The internet porn revolution is slowly changing this, but there is still a high degree of moral panic over this. It seems our embarrassment means we cannot think about the issue in any clear way. In today’s Melbourne Age there is an article that suggests that Internet porn compulsion/addiction is affecting relationships...
So what’s the moral panic about? It’s clash between those who think sex should be private and hidden and those who think it should be openly celebrated. Those who think it should be kept private need to answer this question - why is porn so popular? The answer is simple. People have always been interested in sex. It’s a perfectly natural part of being human and a society that censors sexual imagery and keeps it out of the public domain will only create a subaltern desire for those images. I have no problem with graphic sexual images, but I do have a problem with the porn industry. It’s often just crude and artless. Open Integral Posted in Sexology, Ray's Integral Blog 2 Comments »
Last night I submitted the following abstract for possible inclusion in a conference. I do have some fears that it may be received with a degree of disgust. Which really is worrying, as this is effectively the idea which will be at the very heart of my PhD research:
Subject-Positions in the Sex Industry: A New Synthesis of Irigaray and Baudrillard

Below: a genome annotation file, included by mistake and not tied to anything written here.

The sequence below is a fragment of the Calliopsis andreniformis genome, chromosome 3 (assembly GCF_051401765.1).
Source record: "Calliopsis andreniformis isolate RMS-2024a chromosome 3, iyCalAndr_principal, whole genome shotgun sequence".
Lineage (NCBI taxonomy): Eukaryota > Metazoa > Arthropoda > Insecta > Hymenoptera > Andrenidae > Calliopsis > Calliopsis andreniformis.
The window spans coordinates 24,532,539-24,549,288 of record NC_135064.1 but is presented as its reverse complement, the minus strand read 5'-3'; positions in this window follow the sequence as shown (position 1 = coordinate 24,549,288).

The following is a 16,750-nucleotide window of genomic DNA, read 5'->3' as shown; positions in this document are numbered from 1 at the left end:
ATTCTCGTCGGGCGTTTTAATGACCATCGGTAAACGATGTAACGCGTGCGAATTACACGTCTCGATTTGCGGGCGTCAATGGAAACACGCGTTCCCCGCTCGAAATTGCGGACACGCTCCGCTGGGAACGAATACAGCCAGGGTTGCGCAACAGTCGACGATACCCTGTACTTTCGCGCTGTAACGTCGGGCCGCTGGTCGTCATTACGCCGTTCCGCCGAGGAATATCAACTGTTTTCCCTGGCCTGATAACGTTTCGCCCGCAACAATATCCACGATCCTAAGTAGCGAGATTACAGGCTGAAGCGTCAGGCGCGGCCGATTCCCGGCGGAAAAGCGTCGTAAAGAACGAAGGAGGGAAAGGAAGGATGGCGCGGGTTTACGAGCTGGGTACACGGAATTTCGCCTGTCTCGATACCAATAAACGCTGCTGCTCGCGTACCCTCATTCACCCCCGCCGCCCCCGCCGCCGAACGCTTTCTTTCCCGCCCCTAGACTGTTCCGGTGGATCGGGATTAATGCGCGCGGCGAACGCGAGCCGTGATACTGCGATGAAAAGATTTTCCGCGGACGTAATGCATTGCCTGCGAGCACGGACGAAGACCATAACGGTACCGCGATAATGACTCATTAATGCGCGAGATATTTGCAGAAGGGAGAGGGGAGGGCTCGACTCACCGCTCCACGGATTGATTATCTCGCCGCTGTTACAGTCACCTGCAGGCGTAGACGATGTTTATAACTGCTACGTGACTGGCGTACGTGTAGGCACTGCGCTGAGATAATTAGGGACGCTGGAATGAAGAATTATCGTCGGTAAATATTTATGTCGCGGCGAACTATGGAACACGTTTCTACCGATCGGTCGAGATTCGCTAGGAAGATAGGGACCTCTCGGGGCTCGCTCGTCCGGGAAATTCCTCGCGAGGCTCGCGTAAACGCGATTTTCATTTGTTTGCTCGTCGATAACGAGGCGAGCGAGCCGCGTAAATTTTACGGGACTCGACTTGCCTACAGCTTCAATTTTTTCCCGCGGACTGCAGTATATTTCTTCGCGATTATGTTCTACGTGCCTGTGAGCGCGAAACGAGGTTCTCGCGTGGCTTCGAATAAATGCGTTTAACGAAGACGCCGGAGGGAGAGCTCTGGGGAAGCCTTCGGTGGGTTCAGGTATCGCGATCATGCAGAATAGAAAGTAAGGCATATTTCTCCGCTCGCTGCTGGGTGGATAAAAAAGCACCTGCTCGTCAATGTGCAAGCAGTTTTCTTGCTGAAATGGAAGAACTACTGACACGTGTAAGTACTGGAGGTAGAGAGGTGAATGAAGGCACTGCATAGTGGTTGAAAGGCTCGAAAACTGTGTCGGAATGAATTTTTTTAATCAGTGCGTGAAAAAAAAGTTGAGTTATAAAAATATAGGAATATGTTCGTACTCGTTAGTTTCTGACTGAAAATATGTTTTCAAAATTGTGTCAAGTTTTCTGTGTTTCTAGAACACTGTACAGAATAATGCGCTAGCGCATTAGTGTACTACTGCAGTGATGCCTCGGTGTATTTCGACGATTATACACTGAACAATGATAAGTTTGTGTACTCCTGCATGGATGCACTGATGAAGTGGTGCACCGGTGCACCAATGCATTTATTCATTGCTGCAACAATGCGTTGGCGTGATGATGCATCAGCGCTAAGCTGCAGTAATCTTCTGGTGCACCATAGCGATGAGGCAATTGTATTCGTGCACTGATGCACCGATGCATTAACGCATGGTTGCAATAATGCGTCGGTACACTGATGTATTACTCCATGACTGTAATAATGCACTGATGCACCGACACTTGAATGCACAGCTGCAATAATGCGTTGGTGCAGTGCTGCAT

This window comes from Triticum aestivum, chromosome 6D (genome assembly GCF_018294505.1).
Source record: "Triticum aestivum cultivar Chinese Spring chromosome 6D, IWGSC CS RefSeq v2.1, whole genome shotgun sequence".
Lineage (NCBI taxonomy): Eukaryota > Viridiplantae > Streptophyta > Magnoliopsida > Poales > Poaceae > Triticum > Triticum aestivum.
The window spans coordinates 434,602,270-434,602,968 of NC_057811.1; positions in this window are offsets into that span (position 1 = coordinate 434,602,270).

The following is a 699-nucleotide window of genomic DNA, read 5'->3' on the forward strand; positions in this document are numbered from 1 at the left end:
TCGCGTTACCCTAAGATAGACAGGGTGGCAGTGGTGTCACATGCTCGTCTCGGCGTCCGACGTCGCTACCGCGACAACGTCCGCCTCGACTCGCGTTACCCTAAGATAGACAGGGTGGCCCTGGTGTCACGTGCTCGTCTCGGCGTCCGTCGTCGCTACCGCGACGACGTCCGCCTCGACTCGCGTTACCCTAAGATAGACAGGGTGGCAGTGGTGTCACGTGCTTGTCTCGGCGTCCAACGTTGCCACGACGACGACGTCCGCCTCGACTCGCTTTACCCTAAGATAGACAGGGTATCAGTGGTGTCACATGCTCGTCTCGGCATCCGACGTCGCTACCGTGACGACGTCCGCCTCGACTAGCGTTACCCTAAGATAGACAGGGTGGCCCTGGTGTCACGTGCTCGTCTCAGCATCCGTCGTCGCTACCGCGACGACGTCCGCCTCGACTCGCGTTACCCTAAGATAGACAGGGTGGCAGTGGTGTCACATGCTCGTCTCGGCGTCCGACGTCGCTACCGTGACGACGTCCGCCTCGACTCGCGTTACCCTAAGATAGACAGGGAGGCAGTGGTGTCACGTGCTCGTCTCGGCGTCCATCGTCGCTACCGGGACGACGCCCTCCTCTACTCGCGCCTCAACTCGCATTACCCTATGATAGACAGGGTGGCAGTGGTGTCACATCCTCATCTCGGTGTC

This paper proposes a sexual ethics which takes forward the subject as it developed in both Jean Baudrillard and Luce Irigaray. This new synthesis is developed with reference to the sex industry. An Irigarayian view of the sex industry holds that male sex workers can enjoy their work by relying reflexively on the masculine nature of the symbolic order and the hom(m)osexual nature of the libidinal economy. If a female symbolic order were to adopt this structure, women would also be able to participate reflexively in the sex industry (both as consumers and workers). In order to foreclose this possibility, Irigaray asserts an implicitly Protestant view of the moral value of work which would exclude work in the sex industry. Furthermore, Irigaray’s ‘ethics of sexual difference’ anticipates a culture of respect between the feminine and masculine symbolic orders which would exclude this type of work. Yet, unlike Kristeva and Zizek, Irigaray has thus far failed to address the post-Oedipal decline of the masculine symbolic order. My claim is that this decline creates the space for both the emergence of a female symbolic/subject and a new masculine subject-position: what I call, drawing on Baudrillard, the viral subject. Whereas the traditional Western subject has tended to be explicitly universal, but implicitly male, the viral subject I describe is explicitly male, but implicitly universal. Thus, men should choose the viral subject, whilst women can choose either the female subject or the viral subject. For instance, a recent television documentary followed a middle-aged woman who is both a committed, serious Christian and a user of male escorts; this example indicates both the improvisation of a temporary female symbolic (via Christian structures) and a viral subjectivity (via the forgetting of power-relations). Foucault Is Dead Tags: boring stuff about me · irigaray · baudrillard · feminism